Fireworks explode over the hills outside my window, over the empty luxury hotel full of abandoned furniture and half built rooms. A limp and distant pop pop boom. People and lizards are living in the hills. A man runs into a shop to buy bread at the “Crises” price of 1 Euro; it’s a crisis, it says so on the bag. A dog stops barking. A baby sleeps. A door slams in the wind. An empty drawing table on a sun-drenched porch. Someone says, “I want to talk to you” in Spanish behind a screen door. “Urgent,” they say. The bells are ringing they are stuck


How far does your leg go up and how long does your son have to live? I need a lantern or a candle something hurry


I forage for food at night in the kitchen when everyone is asleep. The only face I want to see is yours


Kafka was an insomniac. Writing to Max Brod: After a series of dreams, I had this one: A child wearing a little shirt was sitting to my left (I couldn’t remember whether it was my own child or not, but this did not bother me). Not a little child but a little shirt he couldn’t sleep heavy pains in my heart he said


In the darkness I am groping for your hand, your eyes, sweet belly, smooth flat back of the neck a thin stem


Far away my baby is still alive his life a swiftly departing dream. Rones Bones, little king of my own bones I love the handful of earth you are (Neruda). The bells ring out on the unseen hill. Cars curve around the mountains, another finger tracing the sweet road, another long, shallow dent. Mojacar dogs bark all night. Spanish poodles patrol the mountainside terraces teeth bared tails wagging


The world we live in is a world where you live also are you ready to begin your baby day are you ready now


Today I am going home. Tomorrow I am dreaming. Vice-versa and reverse


In Germany they said that in Almeria, Spain, where I’m writing from, the cucumbers are rotten with disease and not even good for goats but we ate them cucumber psychosis they said and the women kept coming, each day, to cook our meals in ceramic pots the color of earth and wash our clothes and scrub bright coins of blood from my underwear. All day long doors and windows slam shut beneath me. The house is full of empty rooms. Green bugs with intricate Elizabethan wings fight roughneck flies on the windowsill and win. A spider the size of my palm runs across the roof as if to say Good luck! The birds at night don’t sing, they ask questions the goats are okay


Wait I will not leave the edge of this day closing sleep sleep sleep


Dead flies drop into corners swept of dust oh Victor why didn’t you write a book why couldn’t you love him, your wretch, your it, your boy


Simone Weil was right: When a contradiction is impossible to resolve except by a lie, then we know it is really a door. These words are a lie these words are a door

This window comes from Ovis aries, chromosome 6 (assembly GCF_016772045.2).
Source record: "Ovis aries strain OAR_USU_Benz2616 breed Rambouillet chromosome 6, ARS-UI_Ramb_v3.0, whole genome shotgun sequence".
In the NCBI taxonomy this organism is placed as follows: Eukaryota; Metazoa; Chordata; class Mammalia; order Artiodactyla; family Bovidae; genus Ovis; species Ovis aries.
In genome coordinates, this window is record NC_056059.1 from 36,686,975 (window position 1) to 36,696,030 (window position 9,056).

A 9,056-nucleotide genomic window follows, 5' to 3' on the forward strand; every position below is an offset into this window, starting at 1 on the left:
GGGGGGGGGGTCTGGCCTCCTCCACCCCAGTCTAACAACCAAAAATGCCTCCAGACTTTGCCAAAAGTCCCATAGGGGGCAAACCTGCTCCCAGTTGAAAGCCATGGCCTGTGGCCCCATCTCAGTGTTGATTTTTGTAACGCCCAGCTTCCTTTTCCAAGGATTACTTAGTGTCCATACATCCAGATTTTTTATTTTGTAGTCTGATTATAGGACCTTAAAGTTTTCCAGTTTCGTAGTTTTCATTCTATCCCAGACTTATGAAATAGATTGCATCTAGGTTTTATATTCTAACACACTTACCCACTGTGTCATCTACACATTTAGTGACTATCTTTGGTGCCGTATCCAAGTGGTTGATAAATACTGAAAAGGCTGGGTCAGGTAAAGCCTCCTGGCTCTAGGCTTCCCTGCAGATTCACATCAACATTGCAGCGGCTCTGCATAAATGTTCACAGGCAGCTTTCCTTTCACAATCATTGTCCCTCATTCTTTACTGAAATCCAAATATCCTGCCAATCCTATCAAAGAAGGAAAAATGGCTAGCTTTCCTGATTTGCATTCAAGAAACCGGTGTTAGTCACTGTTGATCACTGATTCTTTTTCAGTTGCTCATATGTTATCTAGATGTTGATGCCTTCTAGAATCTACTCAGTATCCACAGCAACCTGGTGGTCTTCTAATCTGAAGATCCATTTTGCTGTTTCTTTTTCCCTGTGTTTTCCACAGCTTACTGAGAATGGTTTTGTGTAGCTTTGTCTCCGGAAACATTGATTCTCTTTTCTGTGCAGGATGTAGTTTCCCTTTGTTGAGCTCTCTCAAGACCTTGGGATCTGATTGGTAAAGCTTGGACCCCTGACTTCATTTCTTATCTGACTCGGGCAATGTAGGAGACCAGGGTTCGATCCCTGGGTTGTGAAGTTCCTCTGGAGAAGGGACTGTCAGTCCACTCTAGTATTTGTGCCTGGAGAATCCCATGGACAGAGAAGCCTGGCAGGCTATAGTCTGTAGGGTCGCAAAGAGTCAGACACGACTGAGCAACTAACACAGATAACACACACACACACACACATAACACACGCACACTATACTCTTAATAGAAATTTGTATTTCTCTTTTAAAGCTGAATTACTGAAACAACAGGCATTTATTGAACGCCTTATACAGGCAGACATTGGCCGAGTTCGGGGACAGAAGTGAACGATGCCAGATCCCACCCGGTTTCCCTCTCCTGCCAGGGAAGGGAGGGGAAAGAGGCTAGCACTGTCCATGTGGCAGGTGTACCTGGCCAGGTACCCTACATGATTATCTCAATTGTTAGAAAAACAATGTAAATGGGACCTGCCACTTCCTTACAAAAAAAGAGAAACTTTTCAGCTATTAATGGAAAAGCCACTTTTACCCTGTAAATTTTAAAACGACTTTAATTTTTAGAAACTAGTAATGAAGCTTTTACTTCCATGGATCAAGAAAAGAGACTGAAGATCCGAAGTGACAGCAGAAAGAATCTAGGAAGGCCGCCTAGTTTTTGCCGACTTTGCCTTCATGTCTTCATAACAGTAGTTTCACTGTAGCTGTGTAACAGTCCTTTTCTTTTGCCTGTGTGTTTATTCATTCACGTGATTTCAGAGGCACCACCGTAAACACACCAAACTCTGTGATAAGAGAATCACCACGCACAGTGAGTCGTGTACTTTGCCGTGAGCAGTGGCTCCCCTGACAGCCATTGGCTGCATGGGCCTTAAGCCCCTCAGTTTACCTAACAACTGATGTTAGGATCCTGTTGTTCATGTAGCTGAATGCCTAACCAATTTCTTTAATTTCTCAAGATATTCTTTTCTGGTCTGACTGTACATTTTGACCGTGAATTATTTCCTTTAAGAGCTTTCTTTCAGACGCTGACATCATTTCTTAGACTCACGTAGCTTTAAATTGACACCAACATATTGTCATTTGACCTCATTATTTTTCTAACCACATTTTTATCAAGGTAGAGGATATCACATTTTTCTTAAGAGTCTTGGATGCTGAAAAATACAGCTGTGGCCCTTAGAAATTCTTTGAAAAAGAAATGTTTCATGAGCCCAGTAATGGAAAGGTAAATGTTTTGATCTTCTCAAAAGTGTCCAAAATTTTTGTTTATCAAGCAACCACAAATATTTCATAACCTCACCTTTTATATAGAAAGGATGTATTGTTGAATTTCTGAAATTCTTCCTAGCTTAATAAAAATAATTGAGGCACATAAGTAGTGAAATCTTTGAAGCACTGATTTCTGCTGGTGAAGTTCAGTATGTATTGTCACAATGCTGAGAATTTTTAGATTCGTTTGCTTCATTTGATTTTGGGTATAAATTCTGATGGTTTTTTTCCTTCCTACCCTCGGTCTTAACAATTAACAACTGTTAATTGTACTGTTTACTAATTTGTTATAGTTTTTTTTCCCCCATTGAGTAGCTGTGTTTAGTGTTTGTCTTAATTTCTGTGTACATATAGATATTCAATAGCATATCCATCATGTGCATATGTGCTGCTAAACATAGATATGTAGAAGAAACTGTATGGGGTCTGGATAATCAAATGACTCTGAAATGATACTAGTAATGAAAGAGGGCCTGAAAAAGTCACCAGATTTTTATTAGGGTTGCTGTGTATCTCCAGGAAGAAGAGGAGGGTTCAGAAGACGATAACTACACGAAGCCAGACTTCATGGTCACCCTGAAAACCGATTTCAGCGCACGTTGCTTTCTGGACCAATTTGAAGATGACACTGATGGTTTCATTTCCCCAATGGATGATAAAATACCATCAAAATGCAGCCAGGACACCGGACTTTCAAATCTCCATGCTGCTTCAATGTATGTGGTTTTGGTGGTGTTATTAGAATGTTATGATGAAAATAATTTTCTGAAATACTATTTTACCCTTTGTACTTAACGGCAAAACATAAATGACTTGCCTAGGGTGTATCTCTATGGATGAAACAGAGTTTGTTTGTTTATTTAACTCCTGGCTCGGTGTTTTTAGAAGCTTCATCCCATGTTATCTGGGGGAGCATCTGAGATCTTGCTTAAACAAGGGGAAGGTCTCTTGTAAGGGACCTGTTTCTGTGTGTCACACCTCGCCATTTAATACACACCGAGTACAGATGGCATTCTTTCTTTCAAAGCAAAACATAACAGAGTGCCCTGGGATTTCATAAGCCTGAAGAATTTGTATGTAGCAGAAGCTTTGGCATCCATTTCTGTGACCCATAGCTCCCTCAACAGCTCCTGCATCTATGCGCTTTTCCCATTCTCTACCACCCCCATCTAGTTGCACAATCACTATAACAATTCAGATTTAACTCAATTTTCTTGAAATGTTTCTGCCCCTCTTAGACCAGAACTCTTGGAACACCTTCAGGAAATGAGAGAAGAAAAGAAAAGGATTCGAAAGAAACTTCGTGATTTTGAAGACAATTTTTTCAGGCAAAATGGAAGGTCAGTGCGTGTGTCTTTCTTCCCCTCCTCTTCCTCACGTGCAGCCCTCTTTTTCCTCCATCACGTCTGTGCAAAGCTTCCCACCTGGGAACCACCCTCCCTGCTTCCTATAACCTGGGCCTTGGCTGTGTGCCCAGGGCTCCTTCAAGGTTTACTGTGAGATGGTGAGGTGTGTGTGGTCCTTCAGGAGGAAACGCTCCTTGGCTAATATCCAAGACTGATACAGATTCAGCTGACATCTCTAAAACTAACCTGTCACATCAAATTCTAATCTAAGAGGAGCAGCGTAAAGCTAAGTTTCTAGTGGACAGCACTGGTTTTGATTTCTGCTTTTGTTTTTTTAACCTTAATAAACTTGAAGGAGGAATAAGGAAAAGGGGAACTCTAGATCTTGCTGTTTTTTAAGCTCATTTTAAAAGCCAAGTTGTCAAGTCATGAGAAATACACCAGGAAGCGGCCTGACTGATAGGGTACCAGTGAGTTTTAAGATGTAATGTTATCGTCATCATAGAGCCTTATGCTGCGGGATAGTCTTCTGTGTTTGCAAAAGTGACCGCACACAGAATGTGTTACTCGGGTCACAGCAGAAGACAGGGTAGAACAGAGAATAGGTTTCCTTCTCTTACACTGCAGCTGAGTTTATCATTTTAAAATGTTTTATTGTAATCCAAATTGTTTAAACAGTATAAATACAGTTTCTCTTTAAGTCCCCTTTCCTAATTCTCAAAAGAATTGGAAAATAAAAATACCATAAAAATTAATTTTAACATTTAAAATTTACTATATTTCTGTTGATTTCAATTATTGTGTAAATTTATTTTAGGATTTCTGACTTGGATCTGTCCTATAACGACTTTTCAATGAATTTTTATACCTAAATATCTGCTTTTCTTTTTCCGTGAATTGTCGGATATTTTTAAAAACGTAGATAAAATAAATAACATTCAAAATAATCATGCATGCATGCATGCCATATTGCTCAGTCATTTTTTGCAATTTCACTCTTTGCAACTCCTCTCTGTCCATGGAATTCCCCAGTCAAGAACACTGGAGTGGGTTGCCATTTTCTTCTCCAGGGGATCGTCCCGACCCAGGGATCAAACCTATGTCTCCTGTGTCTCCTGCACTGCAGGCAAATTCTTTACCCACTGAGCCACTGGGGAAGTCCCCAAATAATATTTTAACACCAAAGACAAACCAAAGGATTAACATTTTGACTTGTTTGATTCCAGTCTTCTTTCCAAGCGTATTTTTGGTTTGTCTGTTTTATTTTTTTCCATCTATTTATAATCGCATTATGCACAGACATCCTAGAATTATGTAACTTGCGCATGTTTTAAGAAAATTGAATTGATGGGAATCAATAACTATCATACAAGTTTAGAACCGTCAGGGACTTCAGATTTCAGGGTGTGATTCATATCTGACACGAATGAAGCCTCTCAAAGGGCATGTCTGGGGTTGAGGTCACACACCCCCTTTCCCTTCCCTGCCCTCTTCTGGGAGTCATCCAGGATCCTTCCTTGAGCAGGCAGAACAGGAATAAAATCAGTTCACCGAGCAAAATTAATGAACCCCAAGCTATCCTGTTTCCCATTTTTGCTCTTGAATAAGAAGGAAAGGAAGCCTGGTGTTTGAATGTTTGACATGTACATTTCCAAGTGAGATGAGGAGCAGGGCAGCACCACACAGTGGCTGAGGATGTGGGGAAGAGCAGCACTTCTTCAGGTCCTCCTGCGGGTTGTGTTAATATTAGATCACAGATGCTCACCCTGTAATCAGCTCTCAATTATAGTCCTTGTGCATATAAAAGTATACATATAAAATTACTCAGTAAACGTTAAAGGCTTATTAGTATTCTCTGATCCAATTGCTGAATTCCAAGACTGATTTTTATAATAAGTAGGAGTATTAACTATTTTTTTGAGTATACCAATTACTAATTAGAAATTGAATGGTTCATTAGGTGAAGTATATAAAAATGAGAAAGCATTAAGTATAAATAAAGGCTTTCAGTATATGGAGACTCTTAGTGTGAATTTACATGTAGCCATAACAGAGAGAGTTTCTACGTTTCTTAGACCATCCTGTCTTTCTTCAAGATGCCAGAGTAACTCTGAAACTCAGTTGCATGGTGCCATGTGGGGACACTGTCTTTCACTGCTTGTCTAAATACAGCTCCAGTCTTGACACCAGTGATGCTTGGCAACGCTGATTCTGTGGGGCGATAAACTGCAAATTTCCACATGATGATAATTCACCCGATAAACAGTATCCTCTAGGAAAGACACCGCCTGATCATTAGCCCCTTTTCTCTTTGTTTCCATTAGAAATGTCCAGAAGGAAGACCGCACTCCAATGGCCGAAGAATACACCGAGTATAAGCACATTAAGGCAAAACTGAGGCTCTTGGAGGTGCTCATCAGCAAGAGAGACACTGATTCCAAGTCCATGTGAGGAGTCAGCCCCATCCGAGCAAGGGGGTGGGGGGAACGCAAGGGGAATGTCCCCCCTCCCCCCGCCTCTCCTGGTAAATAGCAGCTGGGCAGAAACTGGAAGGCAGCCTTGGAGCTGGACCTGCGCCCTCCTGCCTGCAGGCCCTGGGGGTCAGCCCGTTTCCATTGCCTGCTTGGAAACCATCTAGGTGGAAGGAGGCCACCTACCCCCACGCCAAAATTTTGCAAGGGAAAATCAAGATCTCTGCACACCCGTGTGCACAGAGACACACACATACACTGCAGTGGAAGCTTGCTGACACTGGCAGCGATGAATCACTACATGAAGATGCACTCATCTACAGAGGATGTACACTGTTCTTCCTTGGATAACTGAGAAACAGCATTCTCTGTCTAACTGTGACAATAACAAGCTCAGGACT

This is not an argument with God or about God or for God


This is a love letter it is for you


It’s not a scary monster my dad explains when the book warns us about the one on the last page. I am five years old. Should we read about him? He has big eyes and soft fuzzy fur like a bear, a nice bear. He’s a sweet monster and he wants to be your friend. I nod okay and he continues. I like him I say at the end of the book


The bells bring in the animals but not all of them some were burned in the fire goats and also horses trapped in their barns. Thousands of almond trees and olives whole hillsides of nutty oil burning screams


This is the song: As I was walking down Twiddally dum street, I saw a monster with fifty-seven feet, he had big blue eyes and his ears were on his nose, he had eight big ears and fifty seven toes. He was weird. He had a purple beard. He had snakes. Wrapped up in cho-co-late cakes. He had hair. Worse than Tony Blair. He chewed gum. With his thumb.


Bliss, see also “euphoria, happiness, joy.” Summer has arrived. The trees wear soft lace undergarments of spider webs and I miss you. My room is a long corridor of wind. At night I leave the key inside the lock just in case


A one-word myth: Now. Another word: No. Up up up


A book from childhood: there is a monster at the end of this book so if it’s only a monster that would be good news that would be okay no ordinary creation you are my baby not enough time my beloved I won’t land your eyes your face my son your feet not yet your hair your fingers and toes mine and the wine glass is empty the wine is too and the bells are stuck ringing ringing ringing off the cord like dogs off the leash and gone gone gone Frankenstein go back to the beginning I run to you handful of earth which is the end and I’ll never touch ground fast as I can go you are mine there is not enough time for you and me even when I forget I promise not fast enough I will not take root I will be remembering believe it please wait see I am loose I am flying and the bells ring and ring and ring and they don’t stop ring-